Investigating diclofenac-specific sensitivity and tolerance following oral exposure in BALB/c mice using the potential lymph node assay

Date of Completion

January 2001


Health Sciences, Toxicology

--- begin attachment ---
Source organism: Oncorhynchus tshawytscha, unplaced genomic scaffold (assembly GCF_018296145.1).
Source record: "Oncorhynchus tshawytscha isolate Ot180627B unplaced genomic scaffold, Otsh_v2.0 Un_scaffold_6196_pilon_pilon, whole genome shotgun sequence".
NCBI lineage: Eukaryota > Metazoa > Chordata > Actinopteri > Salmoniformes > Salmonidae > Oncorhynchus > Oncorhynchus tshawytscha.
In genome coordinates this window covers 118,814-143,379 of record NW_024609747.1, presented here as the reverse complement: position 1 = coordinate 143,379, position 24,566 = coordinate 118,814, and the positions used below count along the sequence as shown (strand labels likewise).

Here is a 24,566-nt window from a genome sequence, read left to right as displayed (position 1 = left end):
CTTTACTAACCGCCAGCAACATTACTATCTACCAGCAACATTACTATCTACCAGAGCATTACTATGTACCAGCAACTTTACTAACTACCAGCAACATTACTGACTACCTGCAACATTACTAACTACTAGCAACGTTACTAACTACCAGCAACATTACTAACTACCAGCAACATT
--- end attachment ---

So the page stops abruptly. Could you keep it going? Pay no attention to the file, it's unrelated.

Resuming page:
Drug-allergy is a significant cause of patient morbidity and mortality that is frequently associated with NSAIDs. The mechanisms involved are poorly understood and animal models cannot predict these reactions. However, it is thought that allergic reactions to drugs, like conventional antigens, are initiated and maintained by T cells. The objective of this dissertation was to use the BALB/c popliteal lymph node assay (PLNA) to examine oral sensitization and tolerance to the NSAID diclofenac (DF). DF is associated with anaphylaxis, rash, idiosyncratic hepatotoxicity and anemia, however, these occur at low frequency. Initial studies demonstrated DF induced a dose-, time-, T-cell-dependent PLN reaction. DF also induced antibody-forming-cells (AFC) in the PLN against coinjected TNP-Ficoll, and induced a dose-dependent increase in IgE and IgG 1 AFCs, with no detectable IgG2a AFCs, against co-injected TNPOVA. These observations suggested that DF induced a T-cell-dependent, type-2-like, PLN reaction in naive mice. Next, the PLNA was conducted in mice orally pretreated 21 days earlier with a single dose of diclofenac or vehicle. The PLN reaction induced by sub-optimal or optimal doses of (i) DF, (ii) DF + TNP-Ficoll or (iii) DF + TNP-OVA appeared to be, collectively, increased in magnitude, time-course, DF-specific, and resulted in augmented and accelerated AFC production against TNP-Ficoll. These observations suggested oral pretreatment rendered mice hyper responsive to DF-induced T-cell-dependent PLN reactions. In additional experiments, mice orally pretreated with a single dose of DF had reduced PLN reactions following injection of either high- or low density DF-albumin conjugates, whereas oral pretreatment had no observable effect on the PLN reaction following the injection with either high- or low-density DF-ovalbumin conjugates. These observations suggested orally pretreated mice were rendered hypo-responsive specifically against DF-albumin conjugates. To examine a potential mechanism of reduced PLN responsiveness, DF- or vehicle-primed mice were injected with free DF (hyper-responsive PLN reaction) mixed with the high-density DF-albumin conjugate (hypo-responsive PLN reaction). Reduced PLN responsiveness in DF-primed mice was noted and suggested an active suppressor mechanism of tolerance. Collectively, these results suggest mice pretreated with a single oral dose of DF may be sensitized to DF, and in addition, may be specifically protected from DF-induced anaphylaxis through the induction of tolerance. This situation may be similar to patients sensitized to DF, as evidenced by rash, hepatotoxicity or anemia, who nevertheless show no signs of DF-induced anaphylaxis. ^